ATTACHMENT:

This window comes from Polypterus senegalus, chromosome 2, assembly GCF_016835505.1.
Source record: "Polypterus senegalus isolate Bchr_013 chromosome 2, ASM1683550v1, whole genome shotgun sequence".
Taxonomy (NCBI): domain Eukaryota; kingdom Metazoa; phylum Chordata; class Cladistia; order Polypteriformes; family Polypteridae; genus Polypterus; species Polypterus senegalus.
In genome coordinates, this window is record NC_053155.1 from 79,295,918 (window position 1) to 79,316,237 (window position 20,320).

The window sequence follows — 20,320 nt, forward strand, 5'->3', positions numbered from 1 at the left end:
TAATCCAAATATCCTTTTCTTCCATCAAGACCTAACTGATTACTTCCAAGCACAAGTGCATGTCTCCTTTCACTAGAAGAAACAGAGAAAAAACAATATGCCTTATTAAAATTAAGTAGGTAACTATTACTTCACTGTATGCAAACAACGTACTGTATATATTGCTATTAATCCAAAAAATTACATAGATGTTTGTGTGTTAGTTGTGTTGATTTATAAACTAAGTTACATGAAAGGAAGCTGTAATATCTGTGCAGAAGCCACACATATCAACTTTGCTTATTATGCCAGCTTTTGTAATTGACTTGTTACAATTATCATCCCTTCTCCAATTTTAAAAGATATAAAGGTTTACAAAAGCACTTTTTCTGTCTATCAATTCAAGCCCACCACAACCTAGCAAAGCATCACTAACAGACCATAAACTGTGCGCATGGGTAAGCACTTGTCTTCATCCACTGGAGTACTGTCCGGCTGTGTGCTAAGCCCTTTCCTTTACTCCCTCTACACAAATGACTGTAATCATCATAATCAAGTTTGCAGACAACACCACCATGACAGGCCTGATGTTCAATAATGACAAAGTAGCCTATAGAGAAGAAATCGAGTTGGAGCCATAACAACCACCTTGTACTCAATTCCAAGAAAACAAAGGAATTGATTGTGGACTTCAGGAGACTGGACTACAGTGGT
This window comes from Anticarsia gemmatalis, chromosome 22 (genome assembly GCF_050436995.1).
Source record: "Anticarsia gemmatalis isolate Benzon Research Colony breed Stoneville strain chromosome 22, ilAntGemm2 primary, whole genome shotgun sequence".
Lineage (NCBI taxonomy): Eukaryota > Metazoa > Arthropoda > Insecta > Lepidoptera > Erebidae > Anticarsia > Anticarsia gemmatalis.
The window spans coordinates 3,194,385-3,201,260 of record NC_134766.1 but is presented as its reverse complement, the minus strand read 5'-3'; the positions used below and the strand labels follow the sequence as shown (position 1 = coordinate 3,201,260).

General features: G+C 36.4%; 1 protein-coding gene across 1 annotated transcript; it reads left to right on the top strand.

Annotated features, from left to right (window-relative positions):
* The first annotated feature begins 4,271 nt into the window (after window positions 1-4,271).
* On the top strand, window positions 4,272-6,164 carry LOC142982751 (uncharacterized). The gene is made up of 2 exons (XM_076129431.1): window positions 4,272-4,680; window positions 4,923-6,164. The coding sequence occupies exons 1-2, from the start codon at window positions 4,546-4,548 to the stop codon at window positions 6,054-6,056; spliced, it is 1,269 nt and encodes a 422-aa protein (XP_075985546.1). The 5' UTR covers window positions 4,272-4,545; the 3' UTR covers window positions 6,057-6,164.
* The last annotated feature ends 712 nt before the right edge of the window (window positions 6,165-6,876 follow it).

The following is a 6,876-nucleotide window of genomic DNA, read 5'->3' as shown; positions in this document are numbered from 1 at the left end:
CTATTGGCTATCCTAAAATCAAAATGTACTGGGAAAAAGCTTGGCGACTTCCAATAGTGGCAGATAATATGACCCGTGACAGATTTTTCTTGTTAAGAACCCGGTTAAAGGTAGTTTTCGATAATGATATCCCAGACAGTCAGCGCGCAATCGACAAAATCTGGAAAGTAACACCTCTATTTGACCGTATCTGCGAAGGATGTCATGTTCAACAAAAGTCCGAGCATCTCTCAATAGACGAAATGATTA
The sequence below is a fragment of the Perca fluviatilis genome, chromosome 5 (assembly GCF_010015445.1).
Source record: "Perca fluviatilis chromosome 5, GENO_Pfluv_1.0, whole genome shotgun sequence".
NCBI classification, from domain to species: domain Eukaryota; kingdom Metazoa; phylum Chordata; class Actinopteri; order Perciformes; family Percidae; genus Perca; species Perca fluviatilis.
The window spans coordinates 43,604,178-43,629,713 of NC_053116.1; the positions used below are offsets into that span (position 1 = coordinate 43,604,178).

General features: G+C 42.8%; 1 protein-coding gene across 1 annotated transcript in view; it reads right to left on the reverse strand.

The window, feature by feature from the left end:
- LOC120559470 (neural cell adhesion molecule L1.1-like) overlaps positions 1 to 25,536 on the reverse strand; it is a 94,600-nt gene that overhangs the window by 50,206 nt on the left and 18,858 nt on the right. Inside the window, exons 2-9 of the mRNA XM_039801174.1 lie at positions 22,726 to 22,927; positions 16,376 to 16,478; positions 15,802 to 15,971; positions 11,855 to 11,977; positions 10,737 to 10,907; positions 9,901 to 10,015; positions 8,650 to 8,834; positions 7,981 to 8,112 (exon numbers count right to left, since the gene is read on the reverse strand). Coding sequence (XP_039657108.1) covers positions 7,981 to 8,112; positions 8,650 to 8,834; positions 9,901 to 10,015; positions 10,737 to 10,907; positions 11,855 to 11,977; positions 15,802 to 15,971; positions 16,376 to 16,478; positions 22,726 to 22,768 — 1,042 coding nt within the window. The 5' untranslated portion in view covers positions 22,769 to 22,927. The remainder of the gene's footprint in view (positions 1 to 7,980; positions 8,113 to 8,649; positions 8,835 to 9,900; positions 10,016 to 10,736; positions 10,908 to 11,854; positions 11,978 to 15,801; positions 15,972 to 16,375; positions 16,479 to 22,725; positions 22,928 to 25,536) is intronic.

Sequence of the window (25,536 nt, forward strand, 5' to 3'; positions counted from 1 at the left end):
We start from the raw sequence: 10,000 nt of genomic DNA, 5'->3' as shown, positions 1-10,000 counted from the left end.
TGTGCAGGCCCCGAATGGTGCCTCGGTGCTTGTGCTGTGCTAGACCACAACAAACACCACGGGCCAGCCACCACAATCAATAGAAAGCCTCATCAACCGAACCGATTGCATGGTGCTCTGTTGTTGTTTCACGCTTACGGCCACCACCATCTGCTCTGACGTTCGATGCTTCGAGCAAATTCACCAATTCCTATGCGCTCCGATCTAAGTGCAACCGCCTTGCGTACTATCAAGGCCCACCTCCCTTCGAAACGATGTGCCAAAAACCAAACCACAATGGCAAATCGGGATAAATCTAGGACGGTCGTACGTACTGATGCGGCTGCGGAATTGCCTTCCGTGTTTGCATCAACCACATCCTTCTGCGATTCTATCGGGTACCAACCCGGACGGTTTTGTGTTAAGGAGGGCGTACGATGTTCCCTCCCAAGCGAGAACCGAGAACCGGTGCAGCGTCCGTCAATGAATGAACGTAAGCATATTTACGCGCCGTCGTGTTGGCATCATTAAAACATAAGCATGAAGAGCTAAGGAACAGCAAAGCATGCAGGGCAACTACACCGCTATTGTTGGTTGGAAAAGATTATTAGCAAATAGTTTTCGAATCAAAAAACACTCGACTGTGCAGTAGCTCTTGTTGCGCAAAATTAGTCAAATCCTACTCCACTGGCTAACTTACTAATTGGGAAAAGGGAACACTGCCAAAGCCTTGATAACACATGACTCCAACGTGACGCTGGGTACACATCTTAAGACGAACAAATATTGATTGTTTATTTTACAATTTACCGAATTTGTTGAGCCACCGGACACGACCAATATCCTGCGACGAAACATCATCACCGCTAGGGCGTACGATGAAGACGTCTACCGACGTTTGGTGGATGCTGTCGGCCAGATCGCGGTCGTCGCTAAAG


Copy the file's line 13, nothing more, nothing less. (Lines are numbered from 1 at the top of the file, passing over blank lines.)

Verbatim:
* The first annotated feature begins 4,271 nt into the window (after window positions 1-4,271).